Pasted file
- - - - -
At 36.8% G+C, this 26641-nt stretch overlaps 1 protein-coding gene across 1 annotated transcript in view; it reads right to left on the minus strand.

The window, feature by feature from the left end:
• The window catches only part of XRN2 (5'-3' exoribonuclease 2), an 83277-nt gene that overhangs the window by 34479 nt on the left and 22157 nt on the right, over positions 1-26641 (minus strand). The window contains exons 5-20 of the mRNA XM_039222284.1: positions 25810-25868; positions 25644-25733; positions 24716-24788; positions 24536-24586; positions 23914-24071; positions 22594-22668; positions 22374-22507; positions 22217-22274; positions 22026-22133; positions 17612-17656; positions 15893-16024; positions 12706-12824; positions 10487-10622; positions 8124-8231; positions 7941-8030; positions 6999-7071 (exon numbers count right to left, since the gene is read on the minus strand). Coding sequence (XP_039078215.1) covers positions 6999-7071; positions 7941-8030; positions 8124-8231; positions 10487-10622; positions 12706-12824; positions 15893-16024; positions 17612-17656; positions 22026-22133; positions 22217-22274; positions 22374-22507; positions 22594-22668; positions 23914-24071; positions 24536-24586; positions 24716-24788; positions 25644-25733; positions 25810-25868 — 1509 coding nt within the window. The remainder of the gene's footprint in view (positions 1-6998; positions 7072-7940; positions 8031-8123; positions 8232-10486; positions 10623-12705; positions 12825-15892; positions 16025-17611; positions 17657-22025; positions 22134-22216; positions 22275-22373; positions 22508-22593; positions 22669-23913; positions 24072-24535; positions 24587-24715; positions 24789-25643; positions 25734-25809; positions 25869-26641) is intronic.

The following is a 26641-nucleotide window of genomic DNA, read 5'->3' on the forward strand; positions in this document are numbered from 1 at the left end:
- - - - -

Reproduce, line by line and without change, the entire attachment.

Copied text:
At 36.8% G+C, this 26641-nt stretch overlaps 1 protein-coding gene across 1 annotated transcript in view; it reads right to left on the minus strand.

The window, feature by feature from the left end:
• The window catches only part of XRN2 (5'-3' exoribonuclease 2), an 83277-nt gene that overhangs the window by 34479 nt on the left and 22157 nt on the right, over positions 1-26641 (minus strand). The window contains exons 5-20 of the mRNA XM_039222284.1: positions 25810-25868; positions 25644-25733; positions 24716-24788; positions 24536-24586; positions 23914-24071; positions 22594-22668; positions 22374-22507; positions 22217-22274; positions 22026-22133; positions 17612-17656; positions 15893-16024; positions 12706-12824; positions 10487-10622; positions 8124-8231; positions 7941-8030; positions 6999-7071 (exon numbers count right to left, since the gene is read on the minus strand). Coding sequence (XP_039078215.1) covers positions 6999-7071; positions 7941-8030; positions 8124-8231; positions 10487-10622; positions 12706-12824; positions 15893-16024; positions 17612-17656; positions 22026-22133; positions 22217-22274; positions 22374-22507; positions 22594-22668; positions 23914-24071; positions 24536-24586; positions 24716-24788; positions 25644-25733; positions 25810-25868 — 1509 coding nt within the window. The remainder of the gene's footprint in view (positions 1-6998; positions 7072-7940; positions 8031-8123; positions 8232-10486; positions 10623-12705; positions 12825-15892; positions 16025-17611; positions 17657-22025; positions 22134-22216; positions 22275-22373; positions 22508-22593; positions 22669-23913; positions 24072-24535; positions 24587-24715; positions 24789-25643; positions 25734-25809; positions 25869-26641) is intronic.

The following is a 26641-nucleotide window of genomic DNA, read 5'->3' on the forward strand; positions in this document are numbered from 1 at the left end: